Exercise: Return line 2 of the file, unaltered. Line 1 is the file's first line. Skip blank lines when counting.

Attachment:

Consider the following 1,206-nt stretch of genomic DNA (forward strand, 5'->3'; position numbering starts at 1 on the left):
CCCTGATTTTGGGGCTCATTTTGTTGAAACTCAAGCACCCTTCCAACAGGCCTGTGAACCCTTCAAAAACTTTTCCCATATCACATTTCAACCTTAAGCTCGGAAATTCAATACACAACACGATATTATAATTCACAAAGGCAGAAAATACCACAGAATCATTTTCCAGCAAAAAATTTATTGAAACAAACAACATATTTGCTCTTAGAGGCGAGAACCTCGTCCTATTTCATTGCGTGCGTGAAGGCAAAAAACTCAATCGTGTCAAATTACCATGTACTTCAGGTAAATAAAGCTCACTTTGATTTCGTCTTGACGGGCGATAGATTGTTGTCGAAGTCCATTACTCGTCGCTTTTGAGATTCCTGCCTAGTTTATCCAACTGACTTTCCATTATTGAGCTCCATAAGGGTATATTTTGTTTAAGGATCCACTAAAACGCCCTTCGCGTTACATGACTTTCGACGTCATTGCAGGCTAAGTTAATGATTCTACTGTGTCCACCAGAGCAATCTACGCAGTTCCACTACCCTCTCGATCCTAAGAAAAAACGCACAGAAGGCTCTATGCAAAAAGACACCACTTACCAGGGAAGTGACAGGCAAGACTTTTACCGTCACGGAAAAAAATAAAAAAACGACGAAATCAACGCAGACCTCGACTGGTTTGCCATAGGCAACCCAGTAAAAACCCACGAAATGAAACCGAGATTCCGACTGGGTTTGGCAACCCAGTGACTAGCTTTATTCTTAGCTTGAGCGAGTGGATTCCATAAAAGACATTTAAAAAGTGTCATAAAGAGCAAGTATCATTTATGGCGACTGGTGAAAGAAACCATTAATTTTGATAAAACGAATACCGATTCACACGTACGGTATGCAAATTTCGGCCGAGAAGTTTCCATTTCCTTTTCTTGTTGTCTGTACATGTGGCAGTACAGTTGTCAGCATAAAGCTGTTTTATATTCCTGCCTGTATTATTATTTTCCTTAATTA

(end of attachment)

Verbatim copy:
CCCTGATTTTGGGGCTCATTTTGTTGAAACTCAAGCACCCTTCCAACAGGCCTGTGAACCCTTCAAAAACTTTTCCCATATCACATTTCAACCTTAAGCTCGGAAATTCAATACACAACACGATATTATAATTCACAAAGGCAGAAAATACCACAGAATCATTTTCCAGCAAAAAATTTATTGAAACAAACAACATATTTGCTCTTAGAGGCGAGAACCTCGTCCTATTTCATTGCGTGCGTGAAGGCAAAAAACTCAATCGTGTCAAATTACCATGTACTTCAGGTAAATAAAGCTCACTTTGATTTCGTCTTGACGGGCGATAGATTGTTGTCGAAGTCCATTACTCGTCGCTTTTGAGATTCCTGCCTAGTTTATCCAACTGACTTTCCATTATTGAGCTCCATAAGGGTATATTTTGTTTAAGGATCCACTAAAACGCCCTTCGCGTTACATGACTTTCGACGTCATTGCAGGCTAAGTTAATGATTCTACTGTGTCCACCAGAGCAATCTACGCAGTTCCACTACCCTCTCGATCCTAAGAAAAAACGCACAGAAGGCTCTATGCAAAAAGACACCACTTACCAGGGAAGTGACAGGCAAGACTTTTACCGTCACGGAAAAAAATAAAAAAACGACGAAATCAACGCAGACCTCGACTGGTTTGCCATAGGCAACCCAGTAAAAACCCACGAAATGAAACCGAGATTCCGACTGGGTTTGGCAACCCAGTGACTAGCTTTATTCTTAGCTTGAGCGAGTGGATTCCATAAAAGACATTTAAAAAGTGTCATAAAGAGCAAGTATCATTTATGGCGACTGGTGAAAGAAACCATTAATTTTGATAAAACGAATACCGATTCACACGTACGGTATGCAAATTTCGGCCGAGAAGTTTCCATTTCCTTTTCTTGTTGTCTGTACATGTGGCAGTACAGTTGTCAGCATAAAGCTGTTTTATATTCCTGCCTGTATTATTATTTTCCTTAATTA